Perpetual Arts is a bridge between past, present and future. It is the meeting point between Rolex and disciplines related to architecture, music and cinema, through which it celebrates mastery and perpetuates artistic heritage. The Maison is committed to supporting some of the most talented artists through the Rolex Master and Student Initiative project, which aims to pass the knowledge from one generation to the next, contributing hard to world culture. The worlds of architecture and watchmaking intersect in the space where artistic vision and technical excellence coexist, where the strength of design reflects a passion for precision, performance and aesthetics. The luxury brand has been supporting the Venice Biennale Architettura since 2014, demonstrating the harmony between form and function and the importance of discipline in our lives. The Laboratory of the Future is the name of the 18th edition of the event, curated this year by Ghanaian academic and educator Lesley Lekko, which for the first time focuses on Africa. Participants, most of whom are of African origin, are committed to carbon neutrality while addressing the issue of decolonization and that of decarbonization, hoping for a greener and more sustainable future. “Africa is the laboratory of the future,” says the curator, who organizes the major exhibition as a true laboratory where practitioners can extrapolate models from their contemporary art practices to identify a path for the benefit of the public.
Through its intervention, Rolex encourages artistic excellence and knowledge transmission, making a durable contribution to world culture.
The Rolex Pavilion has an effective and distinctive design that allows it to be immediately recognized from the outside: the structure is reminiscent of the iconic knurled bezel visible on several watches, emphasizing the continuous and balanced coexistence of watchmaking and architecture. The link between the brand and world-renowned architects has continued for years, both in the context of its own building designs and in relation to the transmission of knowledge to the workers of tomorrow. Materials, Crafts and Artisans is the first of the three sections of which the exhibition is composed: it highlights the materials used by Rolex, giving visitors the opportunity to have a sensory experience discovering the excellent travertine marble, stucco and glass, produced near the city of Venice. Videos are presented to illustrate the work of the skilled artisans who transform the raw material into fine surfaces and objects. The second section, Rolex Melbourne – A Sustainable Future for an Art Déco Building, focuses on a renovation project of the Centenary Hall building, in Melbourne, which houses the brand’s Australian branch. The Maison demonstrates how it is possible to safeguard a historic building while improving its environmental performance: architect Peter Miglis of Woods Bagot Studio restored the building to its original splendor, expressing distinctive personality and craftsmanship know-how, without compromising the aesthetic integrity of the façade and interior.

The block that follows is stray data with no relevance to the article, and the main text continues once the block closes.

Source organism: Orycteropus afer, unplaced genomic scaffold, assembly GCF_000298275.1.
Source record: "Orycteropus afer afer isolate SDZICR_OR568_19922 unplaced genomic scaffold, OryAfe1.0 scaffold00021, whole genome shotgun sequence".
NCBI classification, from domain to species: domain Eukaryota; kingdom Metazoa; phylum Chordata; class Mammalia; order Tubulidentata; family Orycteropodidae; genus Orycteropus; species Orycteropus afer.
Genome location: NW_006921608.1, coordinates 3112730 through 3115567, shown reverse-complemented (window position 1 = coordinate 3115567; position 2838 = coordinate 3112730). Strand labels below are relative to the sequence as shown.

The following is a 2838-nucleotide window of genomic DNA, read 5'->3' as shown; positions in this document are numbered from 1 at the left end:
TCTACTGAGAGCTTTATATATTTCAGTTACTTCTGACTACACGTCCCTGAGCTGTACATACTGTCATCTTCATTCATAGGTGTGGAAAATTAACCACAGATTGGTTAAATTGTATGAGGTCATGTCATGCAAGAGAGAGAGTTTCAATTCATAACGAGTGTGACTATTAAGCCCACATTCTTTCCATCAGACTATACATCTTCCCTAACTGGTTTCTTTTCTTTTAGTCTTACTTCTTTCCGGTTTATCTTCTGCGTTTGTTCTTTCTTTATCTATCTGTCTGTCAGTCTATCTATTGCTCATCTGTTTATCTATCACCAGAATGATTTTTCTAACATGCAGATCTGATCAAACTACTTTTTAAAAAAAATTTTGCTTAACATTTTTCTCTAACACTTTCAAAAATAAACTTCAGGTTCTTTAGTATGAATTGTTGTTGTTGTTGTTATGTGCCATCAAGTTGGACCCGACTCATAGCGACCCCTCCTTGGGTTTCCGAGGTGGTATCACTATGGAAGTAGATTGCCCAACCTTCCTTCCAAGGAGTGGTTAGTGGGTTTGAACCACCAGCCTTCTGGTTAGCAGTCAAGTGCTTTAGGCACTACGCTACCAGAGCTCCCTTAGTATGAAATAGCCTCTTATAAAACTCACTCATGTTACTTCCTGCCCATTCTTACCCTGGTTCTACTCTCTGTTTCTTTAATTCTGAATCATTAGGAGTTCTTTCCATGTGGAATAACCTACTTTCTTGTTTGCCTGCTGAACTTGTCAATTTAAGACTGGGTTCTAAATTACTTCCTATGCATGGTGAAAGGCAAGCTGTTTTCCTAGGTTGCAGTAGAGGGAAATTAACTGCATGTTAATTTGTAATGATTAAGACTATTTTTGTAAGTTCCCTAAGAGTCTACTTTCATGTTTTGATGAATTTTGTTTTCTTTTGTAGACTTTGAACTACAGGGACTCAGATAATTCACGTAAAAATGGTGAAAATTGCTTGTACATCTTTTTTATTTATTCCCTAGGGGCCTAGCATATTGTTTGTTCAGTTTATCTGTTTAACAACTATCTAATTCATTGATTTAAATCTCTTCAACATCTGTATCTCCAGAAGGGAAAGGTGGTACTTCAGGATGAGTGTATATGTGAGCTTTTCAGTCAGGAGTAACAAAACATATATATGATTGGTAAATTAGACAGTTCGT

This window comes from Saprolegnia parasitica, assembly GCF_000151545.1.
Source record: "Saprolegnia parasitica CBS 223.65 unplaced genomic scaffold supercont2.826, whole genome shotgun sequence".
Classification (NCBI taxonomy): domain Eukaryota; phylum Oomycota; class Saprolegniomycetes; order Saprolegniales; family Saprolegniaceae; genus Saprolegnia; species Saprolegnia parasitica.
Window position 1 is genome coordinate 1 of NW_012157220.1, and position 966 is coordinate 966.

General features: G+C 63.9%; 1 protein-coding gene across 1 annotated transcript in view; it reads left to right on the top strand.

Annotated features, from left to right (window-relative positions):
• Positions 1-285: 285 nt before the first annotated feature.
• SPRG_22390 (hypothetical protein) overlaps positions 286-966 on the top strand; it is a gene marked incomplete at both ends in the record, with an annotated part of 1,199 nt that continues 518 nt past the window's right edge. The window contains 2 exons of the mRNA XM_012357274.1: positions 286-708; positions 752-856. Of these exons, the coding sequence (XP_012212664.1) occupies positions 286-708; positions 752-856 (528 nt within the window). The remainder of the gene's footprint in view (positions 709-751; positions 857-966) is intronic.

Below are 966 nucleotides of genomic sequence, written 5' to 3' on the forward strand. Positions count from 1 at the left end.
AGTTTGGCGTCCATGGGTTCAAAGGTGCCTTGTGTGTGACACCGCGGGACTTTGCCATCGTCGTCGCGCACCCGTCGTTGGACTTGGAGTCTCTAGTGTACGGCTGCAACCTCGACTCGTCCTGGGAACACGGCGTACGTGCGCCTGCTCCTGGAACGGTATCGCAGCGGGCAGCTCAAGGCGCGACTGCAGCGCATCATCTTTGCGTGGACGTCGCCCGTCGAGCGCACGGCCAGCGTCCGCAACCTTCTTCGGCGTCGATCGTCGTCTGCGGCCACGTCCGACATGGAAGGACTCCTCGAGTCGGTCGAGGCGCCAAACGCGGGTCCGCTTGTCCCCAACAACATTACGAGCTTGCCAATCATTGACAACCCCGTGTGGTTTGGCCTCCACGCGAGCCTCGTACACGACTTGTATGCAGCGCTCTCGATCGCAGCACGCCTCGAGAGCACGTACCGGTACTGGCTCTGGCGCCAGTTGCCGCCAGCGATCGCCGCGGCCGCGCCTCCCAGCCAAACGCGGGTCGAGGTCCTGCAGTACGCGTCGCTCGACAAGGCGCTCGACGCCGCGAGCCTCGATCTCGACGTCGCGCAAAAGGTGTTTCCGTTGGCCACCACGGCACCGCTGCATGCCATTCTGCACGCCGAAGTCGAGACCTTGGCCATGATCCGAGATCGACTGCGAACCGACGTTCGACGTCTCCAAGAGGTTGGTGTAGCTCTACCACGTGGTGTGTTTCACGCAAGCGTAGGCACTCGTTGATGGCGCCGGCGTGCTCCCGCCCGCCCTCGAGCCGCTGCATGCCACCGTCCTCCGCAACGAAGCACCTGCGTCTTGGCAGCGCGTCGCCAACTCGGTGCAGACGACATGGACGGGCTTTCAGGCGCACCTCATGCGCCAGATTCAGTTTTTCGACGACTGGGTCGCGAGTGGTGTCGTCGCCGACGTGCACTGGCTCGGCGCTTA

For Rolex, sustainability is at the heart as much in the production of its watches as in the construction of its buildings, becoming a source of inspiration worldwide for its commitment to protecting the planet. Two similar projects – not exhibited at the Biennale – significantly express the brand’s concern for the environment: in Dallas, Texas, Japanese architect Kengo Kuma designed the Maison’s building by creating a series of planted terraces on each of its seven floors, developing an innovative and sophisticated design; in New York, on the other hand, Sir David Chipperfield is working on the development of a twenty-five-story tower, the headquarters of Rolex USA, composed of overlapping and jagged volumes to achieve LEED Platinum certification, the highest level of environmental certification and sustainability of energy consumption.
The exhibition illustrates Rolex’s connection with renowned architects, both in the context of its own building designs and in relation to the growth of tomorrow’s architects.
The third section, Retrospective of the Rolex Master and Student Initiativein Architecture, celebrates 20 years of the program of the same name: supporting the architects of tomorrow by pairing young artists with great masters in various disciplines for a period of mentoring and creative collaboration. The exhibition traces the history of the project, which reflects the brand’s commitment to the transmission of skills between generations, displaying the work of the pairs who have taken part over the years. The scene is dedicated in particular to six Master-Students who have succeeded in developing fruitful work based on new dimensions, insights and affinities; the participating renowned architects, including Sir David Chipperfield, Kazuyo Sejima, Alvaro Siza and Peter Zumthor, encourage young people to cultivate their talents for a more sustainable world. The latest pair, composed of Sir David Adjaye and Mariam Issoufou Kamara, are engaged in the design of a new cultural center in the capital of Niger: in a desert city, the inhabitants aspire to a place where they could relax and, at the same time, could reflect local traditions. The building meets the needs of the population, serves the community, and is made of simple, affordable and locally made materials that are also ecologically appropriate. The couple, who are of African descent, want to emphasize the importance and richness of the continent by offering the public a new kind of architecture that can reflect Africa’s identity. Rolex develops a strong link between the art of watchmaking and architecture, intensifying the balance between aesthetic and technical vision, with the gaze always turned toward care and concern for the environment.
For further information rolex.org.